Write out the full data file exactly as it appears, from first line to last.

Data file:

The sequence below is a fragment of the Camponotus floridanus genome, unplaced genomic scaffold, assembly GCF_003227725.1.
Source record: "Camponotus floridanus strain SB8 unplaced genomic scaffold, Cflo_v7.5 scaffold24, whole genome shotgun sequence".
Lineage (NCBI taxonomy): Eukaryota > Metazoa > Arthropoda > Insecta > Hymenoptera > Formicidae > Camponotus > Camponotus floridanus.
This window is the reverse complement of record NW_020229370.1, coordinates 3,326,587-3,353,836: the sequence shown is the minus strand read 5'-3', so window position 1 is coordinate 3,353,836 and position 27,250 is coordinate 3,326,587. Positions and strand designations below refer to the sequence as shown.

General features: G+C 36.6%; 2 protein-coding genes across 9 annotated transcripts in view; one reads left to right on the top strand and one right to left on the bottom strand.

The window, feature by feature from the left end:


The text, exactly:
The sequence below is a fragment of the Camponotus floridanus genome, unplaced genomic scaffold, assembly GCF_003227725.1.
Source record: "Camponotus floridanus strain SB8 unplaced genomic scaffold, Cflo_v7.5 scaffold24, whole genome shotgun sequence".
Lineage (NCBI taxonomy): Eukaryota > Metazoa > Arthropoda > Insecta > Hymenoptera > Formicidae > Camponotus > Camponotus floridanus.
This window is the reverse complement of record NW_020229370.1, coordinates 3,326,587-3,353,836: the sequence shown is the minus strand read 5'-3', so window position 1 is coordinate 3,353,836 and position 27,250 is coordinate 3,326,587. Positions and strand designations below refer to the sequence as shown.

General features: G+C 36.6%; 2 protein-coding genes across 9 annotated transcripts in view; one reads left to right on the top strand and one right to left on the bottom strand.

The window, feature by feature from the left end: